Liliana of the Dark Realms

Liliana of the Dark Realms

“It’s dark out here. Wanna come out and play?”

Liliana v3.0 works on getting more Swamps for power. The more you have on the battlefield, the more powerful her ability is. The first ability works on the ramping part while the second ability reaps the rewards from the ramp, working both ways either by pumping up your Creature or killing your opponent’s Creature. The ultimate is super powerful for Big Mana Black decks, something Manferd’s Chainer deck would be very happy with. Very recommend for Black Big Mana decks. And in case some of you may be wondering, the Emblem stays even when the Planeswalker who created it leave the battlefield.



Chandra Nalaar

Jap Chandra Nalaar

“When in doubt, Just Burn.”

The first of the fiery temper Chandra, as the Red Planeswalker, she really lives up to her Red heritage, dealing damage with all her abilities. First ability of pinging the opponent for one is nothing fantastic and kinda of slow as a buildup to her ultimate. The second ability though, is your Creature control. For 3RR, she is 6 damage against a Creature. And since the activation is X, you can customize that damage to suit leaving her alive for more. The ultimate is a powerful board sweeper on one player as very little Creatures have toughness which exceeds that much damage, unless they have Regeneration or are indestructible (or has protection from Red or Planeswalker), a good damage source for any Red EDH decks.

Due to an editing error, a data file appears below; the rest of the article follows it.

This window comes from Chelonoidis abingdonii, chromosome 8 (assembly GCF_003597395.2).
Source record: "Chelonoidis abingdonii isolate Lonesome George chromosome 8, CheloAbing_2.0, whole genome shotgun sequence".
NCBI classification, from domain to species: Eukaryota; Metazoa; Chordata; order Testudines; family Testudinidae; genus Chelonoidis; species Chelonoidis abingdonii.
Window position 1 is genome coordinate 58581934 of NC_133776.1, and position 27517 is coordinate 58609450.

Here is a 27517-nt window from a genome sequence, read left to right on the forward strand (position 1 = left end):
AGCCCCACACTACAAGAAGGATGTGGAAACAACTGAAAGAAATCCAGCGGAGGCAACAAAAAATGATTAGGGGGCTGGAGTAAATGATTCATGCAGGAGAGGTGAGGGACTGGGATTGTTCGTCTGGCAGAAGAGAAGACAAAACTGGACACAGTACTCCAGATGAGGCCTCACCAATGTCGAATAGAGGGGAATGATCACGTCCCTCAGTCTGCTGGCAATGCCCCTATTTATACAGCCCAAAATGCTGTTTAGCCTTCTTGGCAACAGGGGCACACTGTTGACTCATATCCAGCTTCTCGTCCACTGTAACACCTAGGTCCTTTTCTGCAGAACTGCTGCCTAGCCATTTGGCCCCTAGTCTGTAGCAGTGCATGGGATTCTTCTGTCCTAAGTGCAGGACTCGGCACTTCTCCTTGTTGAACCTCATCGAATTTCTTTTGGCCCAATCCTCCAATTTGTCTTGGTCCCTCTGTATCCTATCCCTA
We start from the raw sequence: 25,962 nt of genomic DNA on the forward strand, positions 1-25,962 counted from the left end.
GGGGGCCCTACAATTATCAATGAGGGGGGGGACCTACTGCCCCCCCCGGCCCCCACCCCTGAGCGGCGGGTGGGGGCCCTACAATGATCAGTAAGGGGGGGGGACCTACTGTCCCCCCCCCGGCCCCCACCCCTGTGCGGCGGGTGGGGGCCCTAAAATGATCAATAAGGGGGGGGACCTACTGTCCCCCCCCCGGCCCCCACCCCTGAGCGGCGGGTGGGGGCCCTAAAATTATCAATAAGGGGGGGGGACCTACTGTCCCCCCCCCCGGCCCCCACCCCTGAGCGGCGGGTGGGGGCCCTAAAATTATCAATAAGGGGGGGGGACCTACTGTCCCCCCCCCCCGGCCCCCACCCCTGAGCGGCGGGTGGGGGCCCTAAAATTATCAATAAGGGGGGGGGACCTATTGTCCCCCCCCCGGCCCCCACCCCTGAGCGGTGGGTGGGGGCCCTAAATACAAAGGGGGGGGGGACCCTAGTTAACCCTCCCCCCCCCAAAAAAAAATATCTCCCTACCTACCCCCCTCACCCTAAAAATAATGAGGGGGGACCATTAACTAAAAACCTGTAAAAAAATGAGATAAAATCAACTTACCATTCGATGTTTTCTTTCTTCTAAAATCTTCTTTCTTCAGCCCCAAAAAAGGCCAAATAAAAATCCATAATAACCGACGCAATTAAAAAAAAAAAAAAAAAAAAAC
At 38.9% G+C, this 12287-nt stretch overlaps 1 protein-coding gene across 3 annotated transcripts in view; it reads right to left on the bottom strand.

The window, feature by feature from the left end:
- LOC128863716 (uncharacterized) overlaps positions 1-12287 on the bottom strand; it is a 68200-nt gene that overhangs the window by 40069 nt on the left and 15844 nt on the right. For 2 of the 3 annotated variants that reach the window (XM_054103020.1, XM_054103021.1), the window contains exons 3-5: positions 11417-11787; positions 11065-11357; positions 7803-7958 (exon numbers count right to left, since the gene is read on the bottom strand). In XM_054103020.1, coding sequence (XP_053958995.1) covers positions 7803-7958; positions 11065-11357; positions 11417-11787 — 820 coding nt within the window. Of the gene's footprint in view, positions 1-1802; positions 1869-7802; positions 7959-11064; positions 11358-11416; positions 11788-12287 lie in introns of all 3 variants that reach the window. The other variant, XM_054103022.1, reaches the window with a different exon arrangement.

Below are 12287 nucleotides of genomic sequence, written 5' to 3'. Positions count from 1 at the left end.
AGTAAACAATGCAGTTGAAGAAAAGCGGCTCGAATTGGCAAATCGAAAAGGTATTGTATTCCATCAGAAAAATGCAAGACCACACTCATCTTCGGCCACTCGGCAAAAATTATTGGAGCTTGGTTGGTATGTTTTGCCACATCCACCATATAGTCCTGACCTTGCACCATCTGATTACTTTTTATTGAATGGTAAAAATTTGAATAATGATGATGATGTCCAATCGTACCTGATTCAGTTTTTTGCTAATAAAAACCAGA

Chandra Ablaze

Chandra Ablaze

“Fire is my Best Friend.”

Chandra v2.0 comes with an upgrade on almost all her stats. She now has a higher casting cost (4RR instead of 3RR). She also deals more damage with her first ability, but relies heavily on you playing Red. Since you need to discard cards to use that ability, she is also a good discard outlet for graveyard decks. Her second ability plays a bit of politics here. You can help the other players who had unloaded their hand to refill their hand with three cards, in the process also crippling players who have a full hand switching their hand with three new cards. All these discarding helps you to build up to her ultimate where you can cast any of those discard red Instants and Sorceries for free. If it is set up properly, the ultimate can outright kill one or two players when used, or sealing off the game there by blowing up the world (Jokulhaups; Obliterate). Can be use to set up Combo involving Red Instants and Sorceries.


Chandra, the Firebrand

Chandra, the Firebrand

Burning Desire